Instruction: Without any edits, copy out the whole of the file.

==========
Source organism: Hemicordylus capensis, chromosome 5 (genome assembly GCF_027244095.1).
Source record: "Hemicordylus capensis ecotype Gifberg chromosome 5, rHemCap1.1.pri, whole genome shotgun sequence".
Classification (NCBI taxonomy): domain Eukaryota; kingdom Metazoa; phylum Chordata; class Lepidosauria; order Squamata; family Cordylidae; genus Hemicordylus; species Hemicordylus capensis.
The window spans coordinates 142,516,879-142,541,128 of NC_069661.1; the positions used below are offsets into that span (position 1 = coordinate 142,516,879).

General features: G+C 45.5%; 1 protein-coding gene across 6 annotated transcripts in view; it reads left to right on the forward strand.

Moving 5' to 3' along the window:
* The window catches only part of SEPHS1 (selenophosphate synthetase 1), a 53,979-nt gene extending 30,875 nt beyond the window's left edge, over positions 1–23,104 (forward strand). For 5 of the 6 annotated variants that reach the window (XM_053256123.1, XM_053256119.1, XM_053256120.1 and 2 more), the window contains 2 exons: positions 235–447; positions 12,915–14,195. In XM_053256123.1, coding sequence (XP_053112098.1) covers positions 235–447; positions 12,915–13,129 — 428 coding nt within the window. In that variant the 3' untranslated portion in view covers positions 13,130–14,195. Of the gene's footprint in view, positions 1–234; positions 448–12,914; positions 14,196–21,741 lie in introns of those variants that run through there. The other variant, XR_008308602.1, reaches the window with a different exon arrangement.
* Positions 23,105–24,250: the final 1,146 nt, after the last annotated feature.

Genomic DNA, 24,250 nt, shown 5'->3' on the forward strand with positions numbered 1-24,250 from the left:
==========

Source organism: Hemicordylus capensis, chromosome 5 (genome assembly GCF_027244095.1).
Source record: "Hemicordylus capensis ecotype Gifberg chromosome 5, rHemCap1.1.pri, whole genome shotgun sequence".
Classification (NCBI taxonomy): domain Eukaryota; kingdom Metazoa; phylum Chordata; class Lepidosauria; order Squamata; family Cordylidae; genus Hemicordylus; species Hemicordylus capensis.
The window spans coordinates 142,516,879-142,541,128 of NC_069661.1; the positions used below are offsets into that span (position 1 = coordinate 142,516,879).

General features: G+C 45.5%; 1 protein-coding gene across 6 annotated transcripts in view; it reads left to right on the forward strand.

Moving 5' to 3' along the window:
* The window catches only part of SEPHS1 (selenophosphate synthetase 1), a 53,979-nt gene extending 30,875 nt beyond the window's left edge, over positions 1–23,104 (forward strand). For 5 of the 6 annotated variants that reach the window (XM_053256123.1, XM_053256119.1, XM_053256120.1 and 2 more), the window contains 2 exons: positions 235–447; positions 12,915–14,195. In XM_053256123.1, coding sequence (XP_053112098.1) covers positions 235–447; positions 12,915–13,129 — 428 coding nt within the window. In that variant the 3' untranslated portion in view covers positions 13,130–14,195. Of the gene's footprint in view, positions 1–234; positions 448–12,914; positions 14,196–21,741 lie in introns of those variants that run through there. The other variant, XR_008308602.1, reaches the window with a different exon arrangement.
* Positions 23,105–24,250: the final 1,146 nt, after the last annotated feature.

Genomic DNA, 24,250 nt, shown 5'->3' on the forward strand with positions numbered 1-24,250 from the left: